In an effort to make clear sense of the plethora of books being published about the New York intellectuals, Hilton Kramer, editor of The New Criterion, turns to Alexander Bloom’s Prodigal Sons: The New York Intellectuals and Their World as an instructive case in point. Bloom, who teaches history at Wheaton College, is neither a scoundrel nor “your garden-variety left-wing militant.” If he were, Kramer would, no doubt, have rolled out his big, neoconservative guns. But Bloom is worse, much worse, and so he falls into a category somewhere beneath contempt:
If Kramer’s impatience with yet another study of the Partisan Review crowd were merely a matter of pitting those who had been there against those who got it “secondhand,” and in their college’s library stacks, one could dismiss the backbiting as unimportant. After all, polemics was never designed for the faint of heart, and Bloom must surely have known that he was grabbing hold of a hot wire when he set out to write a book about the likes of Lillian Hellman and Mary McCarthy, Lionel Trilling and Philip Rahv. But Kramer is out to do more—much more—than merely excoriate Bloom for what he takes to be a dumb book. The barely disguised agenda in his piece is that “. . .the history of the New York intellectuals—not the memoirs but the history—is being written from the perspective of the Left, with its touchstones of intellectual probity and achievement drawn from the “idealism” of the Sixties and the political and cultural myths of the Thirties.” Poor Bloom, had he put a wetter thumb to the political winds, had his history been more Right-thinking, he would, no doubt, have been The New Criterion’s academic hero rather than its goat.
What he is, in other words, is your quintessential liberal academic. He is not given to billboarding his Sixties ideology; he simply assumes, without argument and as a matter of course, that it is from the perspective of the Sixties that the history of the New York intellectuals must now be written. In this assumption he is entirely representative of his academic generation, and it is as a product of the regnant liberal academy—rather than as an account of its subject—that his book makes its principal claim on our attention.
I belabor the minor squirmish between Bloom’s book and Kramer’s review-essay because it strikes me as symptomatic of a wider cultural condition. No matter that terms like “liberal” and “conservative,” Right and Left, have become so slippery, so debased, that they are used almost exclusively for name-calling; no matter that one can name a dozen self-professed neoconservative essayists for every “liberal” who will stand and allow himself, or herself, to be counted; no matter that the doors of everything from think tanks to executive offices are open to what is popularly regarded as solid, down-to-earth, back-to-basics “conservative” thought—the plain fact is that bashing the liberals is what still gets the creative juices flowing.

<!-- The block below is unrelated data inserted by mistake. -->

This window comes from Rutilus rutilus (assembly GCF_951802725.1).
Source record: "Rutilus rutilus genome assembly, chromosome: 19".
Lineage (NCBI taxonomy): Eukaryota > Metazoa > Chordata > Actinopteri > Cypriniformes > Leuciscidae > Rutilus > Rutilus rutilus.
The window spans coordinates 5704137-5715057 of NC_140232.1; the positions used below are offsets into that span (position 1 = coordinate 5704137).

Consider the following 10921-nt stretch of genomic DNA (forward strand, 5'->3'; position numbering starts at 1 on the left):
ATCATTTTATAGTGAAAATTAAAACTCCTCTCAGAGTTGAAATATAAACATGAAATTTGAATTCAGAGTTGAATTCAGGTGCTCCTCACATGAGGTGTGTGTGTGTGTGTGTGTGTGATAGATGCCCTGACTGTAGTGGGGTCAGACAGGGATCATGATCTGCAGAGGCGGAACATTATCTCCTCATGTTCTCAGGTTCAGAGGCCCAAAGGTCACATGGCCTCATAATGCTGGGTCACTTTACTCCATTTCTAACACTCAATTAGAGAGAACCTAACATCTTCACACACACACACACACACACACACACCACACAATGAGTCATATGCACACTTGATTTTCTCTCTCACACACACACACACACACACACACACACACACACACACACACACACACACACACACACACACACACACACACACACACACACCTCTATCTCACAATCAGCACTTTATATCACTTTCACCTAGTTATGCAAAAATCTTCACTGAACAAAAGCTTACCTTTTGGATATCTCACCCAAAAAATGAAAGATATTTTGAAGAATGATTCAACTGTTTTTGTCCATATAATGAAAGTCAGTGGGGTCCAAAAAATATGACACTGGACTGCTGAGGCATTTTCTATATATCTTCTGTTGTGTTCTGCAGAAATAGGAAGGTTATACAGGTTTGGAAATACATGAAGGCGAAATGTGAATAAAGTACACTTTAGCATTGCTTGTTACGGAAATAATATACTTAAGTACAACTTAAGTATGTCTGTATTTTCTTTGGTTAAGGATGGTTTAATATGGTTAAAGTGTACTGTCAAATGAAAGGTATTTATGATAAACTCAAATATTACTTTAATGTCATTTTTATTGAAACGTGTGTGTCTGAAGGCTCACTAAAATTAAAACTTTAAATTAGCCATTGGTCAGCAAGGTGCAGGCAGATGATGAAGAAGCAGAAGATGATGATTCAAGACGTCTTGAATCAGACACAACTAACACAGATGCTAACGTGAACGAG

Here, for example, is a representative section from Joseph Epstein’s Ambition, a book about the hopelessly nai’ve way our major American writers look at Ambition, Success, and Money. What, Epstein asks, are the lessons that our best students learn when they take English 101, especially if their instructor has rumpled hair, a corduroy sports coat, drives a beat-up Volvo, and figures that the American Dream is so much bunk?
What is striking about Epstein’s book is less its argument— there have always been those who felt that Mammon got the short end of High Art’s stick, although the letters Ph. D. seldom followed their names—than its date of publication: 1980. Epstein teaches at fashionable Northwestern University, but one wonders how much time he spends on the campus, much less how much time he spends taking the contemporary student pulse. Granted, there was a time when students gave corporate recruiters the deaf ear—and often the bum’s rush—but that was long ago and in what looks now like another country. The times, as the counterculture used to crow, are a-changin’. My guess is that Epstein’s Northwestern—like my own college, indeed, like any institution in the higher education game—-cannot hire business professors fast enough. Far from withering away for lack of ambition (Epstein’s thesis), the truth is that today’s students are shockingly candid about their greed.